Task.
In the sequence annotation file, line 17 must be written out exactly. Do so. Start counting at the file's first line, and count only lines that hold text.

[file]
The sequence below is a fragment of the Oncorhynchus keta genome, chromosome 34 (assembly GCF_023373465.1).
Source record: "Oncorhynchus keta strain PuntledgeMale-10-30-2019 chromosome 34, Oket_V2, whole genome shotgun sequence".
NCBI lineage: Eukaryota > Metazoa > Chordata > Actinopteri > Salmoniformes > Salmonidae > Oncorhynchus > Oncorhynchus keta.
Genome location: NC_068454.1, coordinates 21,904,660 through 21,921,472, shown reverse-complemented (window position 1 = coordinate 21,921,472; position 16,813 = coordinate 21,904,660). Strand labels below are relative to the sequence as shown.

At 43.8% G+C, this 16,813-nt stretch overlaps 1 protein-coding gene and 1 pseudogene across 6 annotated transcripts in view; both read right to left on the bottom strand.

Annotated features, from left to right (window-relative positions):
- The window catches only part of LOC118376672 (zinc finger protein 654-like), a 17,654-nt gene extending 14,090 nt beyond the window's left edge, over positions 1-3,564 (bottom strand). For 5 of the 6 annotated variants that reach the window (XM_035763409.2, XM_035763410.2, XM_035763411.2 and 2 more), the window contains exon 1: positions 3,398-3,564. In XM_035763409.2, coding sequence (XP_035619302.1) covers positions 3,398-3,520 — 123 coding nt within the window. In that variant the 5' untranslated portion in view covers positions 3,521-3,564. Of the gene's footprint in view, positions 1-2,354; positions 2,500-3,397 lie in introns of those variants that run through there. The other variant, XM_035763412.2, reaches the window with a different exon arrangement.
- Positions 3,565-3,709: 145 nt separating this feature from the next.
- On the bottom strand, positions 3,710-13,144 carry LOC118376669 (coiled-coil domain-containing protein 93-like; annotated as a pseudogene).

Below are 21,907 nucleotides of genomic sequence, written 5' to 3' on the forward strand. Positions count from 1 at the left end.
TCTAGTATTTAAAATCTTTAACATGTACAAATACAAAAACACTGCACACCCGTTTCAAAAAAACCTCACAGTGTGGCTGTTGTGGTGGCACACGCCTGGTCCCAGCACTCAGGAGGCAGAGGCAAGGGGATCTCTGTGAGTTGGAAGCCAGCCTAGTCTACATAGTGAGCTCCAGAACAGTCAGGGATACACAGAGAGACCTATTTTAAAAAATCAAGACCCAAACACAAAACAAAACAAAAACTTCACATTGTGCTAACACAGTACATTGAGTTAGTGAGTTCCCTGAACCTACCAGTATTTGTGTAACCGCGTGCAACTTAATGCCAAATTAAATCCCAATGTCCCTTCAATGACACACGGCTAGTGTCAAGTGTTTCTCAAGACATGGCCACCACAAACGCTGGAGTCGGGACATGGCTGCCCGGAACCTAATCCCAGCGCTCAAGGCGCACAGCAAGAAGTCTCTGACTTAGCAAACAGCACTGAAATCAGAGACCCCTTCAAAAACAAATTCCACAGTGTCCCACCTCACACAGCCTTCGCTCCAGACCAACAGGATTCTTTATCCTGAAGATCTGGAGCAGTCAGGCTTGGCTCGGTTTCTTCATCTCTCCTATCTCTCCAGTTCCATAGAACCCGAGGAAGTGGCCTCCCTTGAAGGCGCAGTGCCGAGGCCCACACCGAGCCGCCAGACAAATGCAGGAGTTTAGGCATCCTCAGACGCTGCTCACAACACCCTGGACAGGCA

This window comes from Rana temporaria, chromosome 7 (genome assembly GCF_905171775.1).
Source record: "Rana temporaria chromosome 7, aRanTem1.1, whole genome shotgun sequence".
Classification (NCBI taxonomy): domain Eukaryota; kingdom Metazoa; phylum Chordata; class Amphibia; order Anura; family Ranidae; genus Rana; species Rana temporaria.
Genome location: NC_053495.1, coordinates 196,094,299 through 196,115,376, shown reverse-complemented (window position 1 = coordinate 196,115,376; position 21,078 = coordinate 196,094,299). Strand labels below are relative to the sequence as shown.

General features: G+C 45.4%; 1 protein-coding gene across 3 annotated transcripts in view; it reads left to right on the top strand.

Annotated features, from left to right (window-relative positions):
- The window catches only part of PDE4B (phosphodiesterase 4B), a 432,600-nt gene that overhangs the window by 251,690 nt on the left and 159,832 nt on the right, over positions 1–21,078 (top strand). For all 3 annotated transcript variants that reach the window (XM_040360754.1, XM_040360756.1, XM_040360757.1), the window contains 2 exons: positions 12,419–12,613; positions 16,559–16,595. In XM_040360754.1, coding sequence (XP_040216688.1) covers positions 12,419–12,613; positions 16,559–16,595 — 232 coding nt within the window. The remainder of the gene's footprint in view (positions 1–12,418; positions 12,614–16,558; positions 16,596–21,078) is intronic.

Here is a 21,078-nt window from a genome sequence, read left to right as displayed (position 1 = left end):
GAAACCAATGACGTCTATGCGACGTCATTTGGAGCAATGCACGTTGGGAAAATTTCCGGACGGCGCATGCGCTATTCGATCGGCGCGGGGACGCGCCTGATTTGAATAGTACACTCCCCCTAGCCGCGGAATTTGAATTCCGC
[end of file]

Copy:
Annotated features, from left to right (window-relative positions):